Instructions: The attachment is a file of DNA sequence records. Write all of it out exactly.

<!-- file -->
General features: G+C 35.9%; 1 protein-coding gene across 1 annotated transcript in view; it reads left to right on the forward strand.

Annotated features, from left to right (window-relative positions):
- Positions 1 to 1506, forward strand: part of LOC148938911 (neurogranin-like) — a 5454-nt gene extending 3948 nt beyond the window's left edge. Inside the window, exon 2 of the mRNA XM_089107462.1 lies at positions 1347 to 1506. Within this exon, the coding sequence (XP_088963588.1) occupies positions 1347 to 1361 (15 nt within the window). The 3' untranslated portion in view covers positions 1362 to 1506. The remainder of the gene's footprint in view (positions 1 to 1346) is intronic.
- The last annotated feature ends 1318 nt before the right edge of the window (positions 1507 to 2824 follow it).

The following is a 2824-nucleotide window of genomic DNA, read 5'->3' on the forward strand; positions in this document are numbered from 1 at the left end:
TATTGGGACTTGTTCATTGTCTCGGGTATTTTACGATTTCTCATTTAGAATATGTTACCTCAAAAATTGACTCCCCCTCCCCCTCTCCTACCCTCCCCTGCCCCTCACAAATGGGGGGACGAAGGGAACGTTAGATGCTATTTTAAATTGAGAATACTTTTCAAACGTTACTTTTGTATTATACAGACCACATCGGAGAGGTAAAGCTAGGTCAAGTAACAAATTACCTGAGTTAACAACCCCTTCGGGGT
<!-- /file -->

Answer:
General features: G+C 35.9%; 1 protein-coding gene across 1 annotated transcript in view; it reads left to right on the forward strand.

Annotated features, from left to right (window-relative positions):
- Positions 1 to 1506, forward strand: part of LOC148938911 (neurogranin-like) — a 5454-nt gene extending 3948 nt beyond the window's left edge. Inside the window, exon 2 of the mRNA XM_089107462.1 lies at positions 1347 to 1506. Within this exon, the coding sequence (XP_088963588.1) occupies positions 1347 to 1361 (15 nt within the window). The 3' untranslated portion in view covers positions 1362 to 1506. The remainder of the gene's footprint in view (positions 1 to 1346) is intronic.
- The last annotated feature ends 1318 nt before the right edge of the window (positions 1507 to 2824 follow it).

The following is a 2824-nucleotide window of genomic DNA, read 5'->3' on the forward strand; positions in this document are numbered from 1 at the left end:
TATTGGGACTTGTTCATTGTCTCGGGTATTTTACGATTTCTCATTTAGAATATGTTACCTCAAAAATTGACTCCCCCTCCCCCTCTCCTACCCTCCCCTGCCCCTCACAAATGGGGGGACGAAGGGAACGTTAGATGCTATTTTAAATTGAGAATACTTTTCAAACGTTACTTTTGTATTATACAGACCACATCGGAGAGGTAAAGCTAGGTCAAGTAACAAATTACCTGAGTTAACAACCCCTTCGGGGT